Not too long ago I borrowed a copy of Steve Landsburg's Intermediate Microeconomics text from a colleague in the department to see if it read as well as some of the reviews I saw for it at Amazon.com. Landsburg is a well known author of The Armchair Economist and a columnist for Slate Magazine. Landsburg is known for writing provocative pieces that are good for students because they challenge the students on what they know and what they think they know.
I looked through the first couple of chapters of the book, which starts off with Supply and Demand. To be sure, some of the examples are unusual (focusing on crime) and show that economics can be applied to situations that would seemingly be of interest to a sociologist, not an economist. Otherwise, however, the presentation was quite standard. In particular, first the theory was developed, then examples were given to demonstrate the theory. And at the end of the chapters there are problems for students to work. This is the tried and true method and just about every intermediate text on the market is written this way.
There's only one problem. This is not the best way to teach the stuff. It is much better to first situate the students in an example, one that has meaning for them, one they can work their way through. Lead with the example and then generalize from that to the theory. This is much closer to the way people actually reason. So that is the way we should teach, from example to general concept, not vice versa. We should also, upon occasion, show the pitfalls in going that direction (sometimes the generalizing principle isn't). But that one occasionally guesses at hypotheses that are untrue based on a limited set of examples doesn't mean that we should revert to the traditional approach.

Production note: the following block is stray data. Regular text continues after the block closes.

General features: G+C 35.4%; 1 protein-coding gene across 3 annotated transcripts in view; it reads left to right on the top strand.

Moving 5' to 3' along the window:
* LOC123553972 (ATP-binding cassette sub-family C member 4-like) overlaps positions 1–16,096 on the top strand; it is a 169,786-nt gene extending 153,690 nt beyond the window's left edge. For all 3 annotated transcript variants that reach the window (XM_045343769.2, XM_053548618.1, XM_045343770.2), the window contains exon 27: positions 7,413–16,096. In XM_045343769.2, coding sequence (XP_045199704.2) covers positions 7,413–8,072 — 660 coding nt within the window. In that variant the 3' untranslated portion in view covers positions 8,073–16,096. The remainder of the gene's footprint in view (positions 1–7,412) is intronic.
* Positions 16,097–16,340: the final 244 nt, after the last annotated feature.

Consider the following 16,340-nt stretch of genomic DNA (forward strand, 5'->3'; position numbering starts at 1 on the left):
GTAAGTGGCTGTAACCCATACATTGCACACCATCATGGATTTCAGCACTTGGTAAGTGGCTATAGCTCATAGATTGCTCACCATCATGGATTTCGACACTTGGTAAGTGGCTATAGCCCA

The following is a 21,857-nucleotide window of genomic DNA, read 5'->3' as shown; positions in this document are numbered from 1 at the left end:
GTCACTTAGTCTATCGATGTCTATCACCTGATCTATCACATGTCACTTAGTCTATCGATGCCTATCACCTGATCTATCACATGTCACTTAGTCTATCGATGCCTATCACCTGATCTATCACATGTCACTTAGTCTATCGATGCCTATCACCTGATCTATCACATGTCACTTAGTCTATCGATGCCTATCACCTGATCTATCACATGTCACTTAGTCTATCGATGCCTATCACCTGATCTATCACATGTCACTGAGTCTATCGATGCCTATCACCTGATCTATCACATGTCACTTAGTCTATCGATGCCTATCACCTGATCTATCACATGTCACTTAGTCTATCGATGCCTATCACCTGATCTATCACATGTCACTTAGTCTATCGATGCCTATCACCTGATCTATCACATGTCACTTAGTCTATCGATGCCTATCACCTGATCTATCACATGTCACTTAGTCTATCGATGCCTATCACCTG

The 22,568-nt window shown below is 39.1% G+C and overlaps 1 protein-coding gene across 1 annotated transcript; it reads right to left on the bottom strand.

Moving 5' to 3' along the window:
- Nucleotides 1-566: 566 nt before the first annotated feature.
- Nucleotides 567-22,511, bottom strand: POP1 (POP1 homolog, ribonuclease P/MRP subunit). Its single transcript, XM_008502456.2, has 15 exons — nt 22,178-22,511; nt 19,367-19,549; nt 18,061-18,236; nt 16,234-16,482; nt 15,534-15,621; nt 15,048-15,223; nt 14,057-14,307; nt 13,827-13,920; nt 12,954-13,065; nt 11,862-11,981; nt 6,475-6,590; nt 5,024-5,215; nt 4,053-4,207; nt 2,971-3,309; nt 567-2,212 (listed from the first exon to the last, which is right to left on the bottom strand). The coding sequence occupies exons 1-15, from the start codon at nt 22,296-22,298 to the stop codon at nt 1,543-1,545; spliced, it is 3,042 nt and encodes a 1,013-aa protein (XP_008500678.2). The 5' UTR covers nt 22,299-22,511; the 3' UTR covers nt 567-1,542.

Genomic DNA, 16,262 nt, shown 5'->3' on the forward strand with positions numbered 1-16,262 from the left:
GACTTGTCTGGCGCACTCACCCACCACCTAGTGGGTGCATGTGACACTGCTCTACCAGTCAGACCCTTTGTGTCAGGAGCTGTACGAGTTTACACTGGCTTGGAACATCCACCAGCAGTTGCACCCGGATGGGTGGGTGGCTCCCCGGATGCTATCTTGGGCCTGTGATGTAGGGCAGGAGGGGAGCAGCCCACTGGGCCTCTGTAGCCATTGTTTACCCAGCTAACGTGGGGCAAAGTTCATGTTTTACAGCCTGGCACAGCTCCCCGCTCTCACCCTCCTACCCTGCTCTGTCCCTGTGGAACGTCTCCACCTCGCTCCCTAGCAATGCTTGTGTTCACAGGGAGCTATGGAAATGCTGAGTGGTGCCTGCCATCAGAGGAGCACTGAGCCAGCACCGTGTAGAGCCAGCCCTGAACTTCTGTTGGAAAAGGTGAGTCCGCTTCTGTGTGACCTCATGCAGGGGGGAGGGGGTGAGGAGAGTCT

The traditional approach (really theory for theory's sake) is fine for the faculty who as students were destined to become faculty. Most of the students we teach, however, are destined to get a job outside academe and hardly touch on theory after they graduate. If the lessons of the course are to stick with them in some way after they have completed it (and a good economics course can fundamentally affect a person's world view for life) then we must emphasize the primacy of illustrative examples.
How will it happen that instructors who have had traditional training in their doctoral studies become non-traditional (and more effective) as teachers by taking an approach that is outside their own realm of experience? This is a good (and tough) question. One answer I propose is that this change is encouraged by the software the instructors use to make their course content. In other words, the CMS might be the deliverer of specific teaching approaches, including some that are alien to novice faculty.
On this campus, we have some faculty who are strong proponents of "inquiry based learning" in the spirit of John Dewey. Consider this chain, which is similar though not exactly the methodology they have developed.
1. Interesting Question (from instructor, to initiate the activity).
2. Initial Experiment Design (perhaps a synthesis by the students and the instructor), to address the question in #1.
3. Implementation of Experiment and Observation of Results.
4. First Conclusions
5. Reflection and either a recycling to some earlier stage or moving on to a different question.
Now let's start with the interesting question(s) that I'll leave to the next post to address. Can a CMS be designed to promote this type of pedagogy? Can the course materials that the instructor makes reflect this type of an approach? (And, for the worry warts in the crowd) Can this type of an approach be used and still cover the same amount of course content as the instructor was covering with the more traditional approach?